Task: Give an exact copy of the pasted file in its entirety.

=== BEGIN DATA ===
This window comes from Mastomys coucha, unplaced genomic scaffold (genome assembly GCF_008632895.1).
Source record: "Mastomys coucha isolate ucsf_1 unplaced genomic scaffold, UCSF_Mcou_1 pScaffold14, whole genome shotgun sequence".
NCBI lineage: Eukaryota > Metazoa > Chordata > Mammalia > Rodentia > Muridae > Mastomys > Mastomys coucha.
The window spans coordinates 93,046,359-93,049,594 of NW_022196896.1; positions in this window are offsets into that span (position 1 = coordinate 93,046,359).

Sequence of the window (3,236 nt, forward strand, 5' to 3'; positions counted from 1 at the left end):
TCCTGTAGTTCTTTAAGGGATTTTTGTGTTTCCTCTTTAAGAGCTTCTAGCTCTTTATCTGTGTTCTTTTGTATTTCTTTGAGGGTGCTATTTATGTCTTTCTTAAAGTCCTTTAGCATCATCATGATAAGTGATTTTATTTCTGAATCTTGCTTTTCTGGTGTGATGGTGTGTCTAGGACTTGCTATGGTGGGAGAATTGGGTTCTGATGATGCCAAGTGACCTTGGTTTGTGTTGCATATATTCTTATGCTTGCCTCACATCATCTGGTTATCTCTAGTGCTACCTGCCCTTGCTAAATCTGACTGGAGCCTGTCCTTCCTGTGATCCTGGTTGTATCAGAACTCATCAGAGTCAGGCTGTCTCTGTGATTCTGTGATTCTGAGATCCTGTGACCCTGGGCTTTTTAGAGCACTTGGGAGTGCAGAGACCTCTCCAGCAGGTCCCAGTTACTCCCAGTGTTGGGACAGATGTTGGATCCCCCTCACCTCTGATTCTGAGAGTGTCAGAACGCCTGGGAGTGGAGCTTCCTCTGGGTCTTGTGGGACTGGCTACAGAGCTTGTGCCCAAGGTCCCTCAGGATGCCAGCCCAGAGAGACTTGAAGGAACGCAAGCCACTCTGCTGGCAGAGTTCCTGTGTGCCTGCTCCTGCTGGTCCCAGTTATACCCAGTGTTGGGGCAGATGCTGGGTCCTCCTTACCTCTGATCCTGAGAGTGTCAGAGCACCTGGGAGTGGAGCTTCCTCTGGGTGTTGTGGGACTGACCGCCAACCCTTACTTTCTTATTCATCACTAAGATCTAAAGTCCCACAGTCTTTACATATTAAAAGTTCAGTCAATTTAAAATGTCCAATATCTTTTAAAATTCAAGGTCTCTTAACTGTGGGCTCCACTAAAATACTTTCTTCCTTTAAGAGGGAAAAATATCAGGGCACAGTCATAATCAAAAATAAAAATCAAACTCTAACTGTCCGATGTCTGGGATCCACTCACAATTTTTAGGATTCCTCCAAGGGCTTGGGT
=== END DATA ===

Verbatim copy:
This window comes from Mastomys coucha, unplaced genomic scaffold (genome assembly GCF_008632895.1).
Source record: "Mastomys coucha isolate ucsf_1 unplaced genomic scaffold, UCSF_Mcou_1 pScaffold14, whole genome shotgun sequence".
NCBI lineage: Eukaryota > Metazoa > Chordata > Mammalia > Rodentia > Muridae > Mastomys > Mastomys coucha.
The window spans coordinates 93,046,359-93,049,594 of NW_022196896.1; positions in this window are offsets into that span (position 1 = coordinate 93,046,359).

Sequence of the window (3,236 nt, forward strand, 5' to 3'; positions counted from 1 at the left end):
TCCTGTAGTTCTTTAAGGGATTTTTGTGTTTCCTCTTTAAGAGCTTCTAGCTCTTTATCTGTGTTCTTTTGTATTTCTTTGAGGGTGCTATTTATGTCTTTCTTAAAGTCCTTTAGCATCATCATGATAAGTGATTTTATTTCTGAATCTTGCTTTTCTGGTGTGATGGTGTGTCTAGGACTTGCTATGGTGGGAGAATTGGGTTCTGATGATGCCAAGTGACCTTGGTTTGTGTTGCATATATTCTTATGCTTGCCTCACATCATCTGGTTATCTCTAGTGCTACCTGCCCTTGCTAAATCTGACTGGAGCCTGTCCTTCCTGTGATCCTGGTTGTATCAGAACTCATCAGAGTCAGGCTGTCTCTGTGATTCTGTGATTCTGAGATCCTGTGACCCTGGGCTTTTTAGAGCACTTGGGAGTGCAGAGACCTCTCCAGCAGGTCCCAGTTACTCCCAGTGTTGGGACAGATGTTGGATCCCCCTCACCTCTGATTCTGAGAGTGTCAGAACGCCTGGGAGTGGAGCTTCCTCTGGGTCTTGTGGGACTGGCTACAGAGCTTGTGCCCAAGGTCCCTCAGGATGCCAGCCCAGAGAGACTTGAAGGAACGCAAGCCACTCTGCTGGCAGAGTTCCTGTGTGCCTGCTCCTGCTGGTCCCAGTTATACCCAGTGTTGGGGCAGATGCTGGGTCCTCCTTACCTCTGATCCTGAGAGTGTCAGAGCACCTGGGAGTGGAGCTTCCTCTGGGTGTTGTGGGACTGACCGCCAACCCTTACTTTCTTATTCATCACTAAGATCTAAAGTCCCACAGTCTTTACATATTAAAAGTTCAGTCAATTTAAAATGTCCAATATCTTTTAAAATTCAAGGTCTCTTAACTGTGGGCTCCACTAAAATACTTTCTTCCTTTAAGAGGGAAAAATATCAGGGCACAGTCATAATCAAAAATAAAAATCAAACTCTAACTGTCCGATGTCTGGGATCCACTCACAATTTTTAGGATTCCTCCAAGGGCTTGGGT